The second pillar establishes common foreign and security policy (CFSP), enshrined in Title V of the Treaty on European Union. This replaces the provisions of the Single European Act and allows Member States to take joint action in the field of foreign policy. This pillar involves an intergovernmental decision-making process which largely relies on unanimity. The Commission and Parliament play a modest role and the Court of Justice has no say in this area.
The third pillar concerns cooperation in the field of justice and home affairs (JHA), provided for in Title VI of the Treaty on European Union. The Union is expected to undertake joint action so as to offer European citizens a high level of protection in the area of freedom, security and justice. The decision-making process is also intergovernmental.
EU Citizenship

One of the major innovations established by the Treaty is the creation of European citizenship over and above national citizenship. Every citizen who is a national of a Member State is also a citizen of the Union. This citizenship vests new rights in Europeans:
• the right to circulate and reside freely in the Community;
• the right to vote and to stand as a candidate for European and municipal elections in the State in which he or she resides;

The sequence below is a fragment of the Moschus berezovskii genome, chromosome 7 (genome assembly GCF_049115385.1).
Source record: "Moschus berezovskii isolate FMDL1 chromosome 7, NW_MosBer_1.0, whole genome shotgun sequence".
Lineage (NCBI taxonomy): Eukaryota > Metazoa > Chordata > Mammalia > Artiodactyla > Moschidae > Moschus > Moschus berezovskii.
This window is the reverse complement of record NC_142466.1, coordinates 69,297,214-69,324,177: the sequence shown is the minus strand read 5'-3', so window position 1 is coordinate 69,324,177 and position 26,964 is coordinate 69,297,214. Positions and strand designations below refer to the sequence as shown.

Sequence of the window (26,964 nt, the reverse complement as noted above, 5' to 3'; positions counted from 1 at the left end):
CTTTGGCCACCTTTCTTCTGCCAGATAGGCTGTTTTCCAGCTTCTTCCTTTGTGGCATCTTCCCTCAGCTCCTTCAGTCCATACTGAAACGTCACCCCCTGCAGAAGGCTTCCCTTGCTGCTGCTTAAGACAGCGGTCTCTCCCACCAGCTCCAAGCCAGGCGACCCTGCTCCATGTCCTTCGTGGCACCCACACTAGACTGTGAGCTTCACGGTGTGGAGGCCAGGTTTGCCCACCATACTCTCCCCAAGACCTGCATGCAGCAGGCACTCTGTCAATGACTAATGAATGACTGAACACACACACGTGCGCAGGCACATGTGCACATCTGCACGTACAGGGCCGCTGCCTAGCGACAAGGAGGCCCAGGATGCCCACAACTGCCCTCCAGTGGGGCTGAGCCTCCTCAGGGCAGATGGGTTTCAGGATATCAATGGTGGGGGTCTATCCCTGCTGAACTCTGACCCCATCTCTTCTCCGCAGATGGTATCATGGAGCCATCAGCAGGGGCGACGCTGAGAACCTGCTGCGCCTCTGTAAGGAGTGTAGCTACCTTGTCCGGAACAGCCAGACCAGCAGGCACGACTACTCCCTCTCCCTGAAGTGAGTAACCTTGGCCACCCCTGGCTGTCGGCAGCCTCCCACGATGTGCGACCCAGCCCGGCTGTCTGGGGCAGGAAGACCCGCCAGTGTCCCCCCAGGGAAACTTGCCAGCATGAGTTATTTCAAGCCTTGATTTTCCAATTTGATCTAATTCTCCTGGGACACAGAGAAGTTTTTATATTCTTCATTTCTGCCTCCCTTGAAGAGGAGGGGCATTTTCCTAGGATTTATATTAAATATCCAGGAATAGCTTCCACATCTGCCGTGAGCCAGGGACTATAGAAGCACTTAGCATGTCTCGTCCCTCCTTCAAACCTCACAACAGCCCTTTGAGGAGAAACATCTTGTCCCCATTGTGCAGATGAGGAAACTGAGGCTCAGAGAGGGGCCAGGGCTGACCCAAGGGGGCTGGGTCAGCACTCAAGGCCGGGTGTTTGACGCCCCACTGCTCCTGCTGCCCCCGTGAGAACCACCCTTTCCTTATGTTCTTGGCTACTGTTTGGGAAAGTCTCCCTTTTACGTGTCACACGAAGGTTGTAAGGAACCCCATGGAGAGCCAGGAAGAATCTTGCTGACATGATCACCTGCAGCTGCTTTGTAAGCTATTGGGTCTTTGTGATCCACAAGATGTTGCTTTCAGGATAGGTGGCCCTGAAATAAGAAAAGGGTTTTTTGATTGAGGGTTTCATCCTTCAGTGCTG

• the right to protection by the diplomatic or consular authorities of a Member State other than the citizen's Member State of origin on the territory of a third country in which the state of origin is not represented;
• the right to petition the European Parliament and to submit a complaint to the Ombudsman.

The European Parliament first met on September 10th, 1952, known as the Common Assembly of the European Coal and Steel Community. The Common Assembly was made up of seventy-eight representatives, or members of parliament, from the original member states. Although the Assembly had consultative powers, it held no legislative powers. The Common Assembly was generally described as a 'talk-shop' with no legislative or executive oversight powers.
In 1962, the Common Assembly became known as the European Parliament, the name it still holds today. In 1970 the European Parliament was granted some Community Budget powers, and five years later the Parliament was granted powers over the entire budget. In 1979, the first directly elected members took the seats of the parliament, with Simone Veil being the first member to be elected as the President of Parliament.